TGIF! Personalize Learning with Weekend Chat

Are you looking for ways to build community within your classroom every Monday and Friday to get to know your students better? Do you want structures such as “I went”, “I saw”, and “I played” to flow effortlessly from their mouths? You need Weekend Chat! This is my go-to activity on Monday and Friday once we finish FVR (Free Voluntary Reading).

Here is why Weekend Chat needs a spot in your CI toolbox:

  • It’s a no-prep activity that works for all levels.
  • It’s highly personalized.
  • It uses a foundation of high-frequency language and adds vocabulary that your students actually care about.
  • It teaches your students how to ask questions, respond to questions, and ask follow-up questions to get additional details.
  • There’s no better way to get your level-one students naturally using the past tense.

I recommend that you start by telling the class about your own plans for the weekend (Friday) and what you did over the weekend (Monday). First, your students are interested in what you do outside of school. Second, this gives them some time to think about what they did or were planning on doing instead of you listening to crickets because you put the entire group on the spot right off the bat.

I recommend that you jot down some brief notes about what your students tell you they are doing on Friday so that you can ask them how it went on Monday. They will a.) be impressed that you remembered, and b.) feel like you actually cared about what they had to say. Following up on Monday also gets you double the reps on vocabulary germane to the topic and contrasts the past and present tenses.

I do not accept “I’m going to sleep” or “I slept” as responses. You as the teacher really can’t do much with this in terms of follow-up questions. A student who responds with this every time may be trying to avoid interaction or it is possible that he doesn’t feel confident enough and/or doesn’t have the language to talk about  what he is really going to do or what he really did. You may need to scaffold this student’s answers and ask some yes/no and leading questions.

If you have a class that has trouble getting started with an activity like this, you can ask, “Who is going to the game tonight? Raise your hand.” At this point, you know who is going, so you can ask them any number of follow-up questions such as:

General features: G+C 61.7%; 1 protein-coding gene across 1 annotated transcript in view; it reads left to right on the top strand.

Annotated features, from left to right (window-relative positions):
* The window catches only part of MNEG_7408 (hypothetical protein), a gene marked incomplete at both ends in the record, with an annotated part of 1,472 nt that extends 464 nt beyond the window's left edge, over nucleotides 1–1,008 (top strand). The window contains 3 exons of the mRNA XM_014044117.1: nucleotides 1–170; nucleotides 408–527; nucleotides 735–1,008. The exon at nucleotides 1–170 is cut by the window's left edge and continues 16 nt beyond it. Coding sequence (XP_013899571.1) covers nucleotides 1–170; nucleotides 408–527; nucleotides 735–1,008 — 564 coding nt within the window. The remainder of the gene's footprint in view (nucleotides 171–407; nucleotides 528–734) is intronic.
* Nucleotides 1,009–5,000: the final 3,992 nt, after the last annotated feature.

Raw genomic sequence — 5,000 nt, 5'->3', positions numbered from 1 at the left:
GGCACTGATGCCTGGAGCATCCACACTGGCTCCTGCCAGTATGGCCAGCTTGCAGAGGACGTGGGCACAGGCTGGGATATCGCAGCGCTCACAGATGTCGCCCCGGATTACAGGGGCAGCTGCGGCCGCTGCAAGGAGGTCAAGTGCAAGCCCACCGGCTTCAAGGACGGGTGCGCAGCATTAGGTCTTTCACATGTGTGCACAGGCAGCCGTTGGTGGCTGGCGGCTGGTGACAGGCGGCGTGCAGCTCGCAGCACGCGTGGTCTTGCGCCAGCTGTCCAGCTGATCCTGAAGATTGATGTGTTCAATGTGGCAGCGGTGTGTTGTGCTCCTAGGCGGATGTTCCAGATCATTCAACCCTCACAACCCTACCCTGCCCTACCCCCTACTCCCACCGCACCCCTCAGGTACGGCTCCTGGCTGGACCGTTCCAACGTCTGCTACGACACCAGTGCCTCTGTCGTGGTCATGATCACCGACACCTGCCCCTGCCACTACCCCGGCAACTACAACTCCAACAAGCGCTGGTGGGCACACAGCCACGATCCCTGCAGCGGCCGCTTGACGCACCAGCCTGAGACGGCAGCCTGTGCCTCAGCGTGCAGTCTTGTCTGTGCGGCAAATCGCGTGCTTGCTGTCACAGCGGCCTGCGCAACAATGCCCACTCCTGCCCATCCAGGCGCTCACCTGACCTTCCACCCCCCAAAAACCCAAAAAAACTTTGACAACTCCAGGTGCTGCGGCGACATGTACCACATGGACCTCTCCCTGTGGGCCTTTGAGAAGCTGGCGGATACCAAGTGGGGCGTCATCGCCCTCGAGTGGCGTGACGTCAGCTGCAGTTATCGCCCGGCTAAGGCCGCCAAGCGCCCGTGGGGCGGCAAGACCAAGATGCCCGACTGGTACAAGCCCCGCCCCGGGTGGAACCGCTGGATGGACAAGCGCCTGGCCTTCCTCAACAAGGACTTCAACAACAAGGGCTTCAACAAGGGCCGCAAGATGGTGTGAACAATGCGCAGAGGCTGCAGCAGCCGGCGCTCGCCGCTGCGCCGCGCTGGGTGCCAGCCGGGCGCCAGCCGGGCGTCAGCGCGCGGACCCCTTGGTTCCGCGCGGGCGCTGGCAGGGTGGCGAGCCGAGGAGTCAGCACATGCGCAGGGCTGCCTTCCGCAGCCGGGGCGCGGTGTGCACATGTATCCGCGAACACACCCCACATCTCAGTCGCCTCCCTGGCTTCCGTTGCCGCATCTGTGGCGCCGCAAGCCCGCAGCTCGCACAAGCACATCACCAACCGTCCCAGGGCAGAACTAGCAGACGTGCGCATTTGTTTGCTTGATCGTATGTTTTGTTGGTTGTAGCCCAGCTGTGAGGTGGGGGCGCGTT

• “With whom?”
  • “Who do you think will win the game?”
  • “Do you know anyone who is playing in the game?”
  • “How many games have you gone to this year?”
  • “Are you going to go anywhere to eat before?”
  • “What are you going to do after the game?”

Once you know about the student’s plans or what he or she did as well as a few of the above details, you are ready to start circling. This is where you ask those yes/no, either/or, and fill-in-the-blank questions.

“Class, Ashley rode horses with her best friend, Adi, on Saturday afternoon.”

“Who rode horses? That’s right, Ashley and Adi rode horses.”

“Did they ride zebras?” No, they didn’t ride zebras, they rode horses.”

I do Weekend Chat in our class circle (I’m deskless). Higher level classes can do this activity in pairs if you feel that they are capable of giving one another quality input. I have each student ask three other people what they’re planning to do or what they did. Once we reconvene into our circle, I’ll ask several students to share out what the people they talked to are doing or did. This is also a great way to reps on the third person verb form.

The real language acquisition value in this activity is the questioning process. Students need to hear you ask questions over and over before they start to feel confident in their ability to answer them.

Leave me a comment below and let me know how it went!

Spanish Weekend Chat for Friday (w/ L1 translations)

Spanish Weekend Chat for Friday (no L1 translations)

Spanish Weekend Chat for Monday (w/ L1 translations)

Spanish Weekend Chat for Monday (no L1 translations)

French Weekend Chat for Friday (w/L1 translations)   Special thanks to Terri Bierasinski!

French Weekend Chat for Monday (w/L1 translations) Special thanks to Terri Bierasinski!

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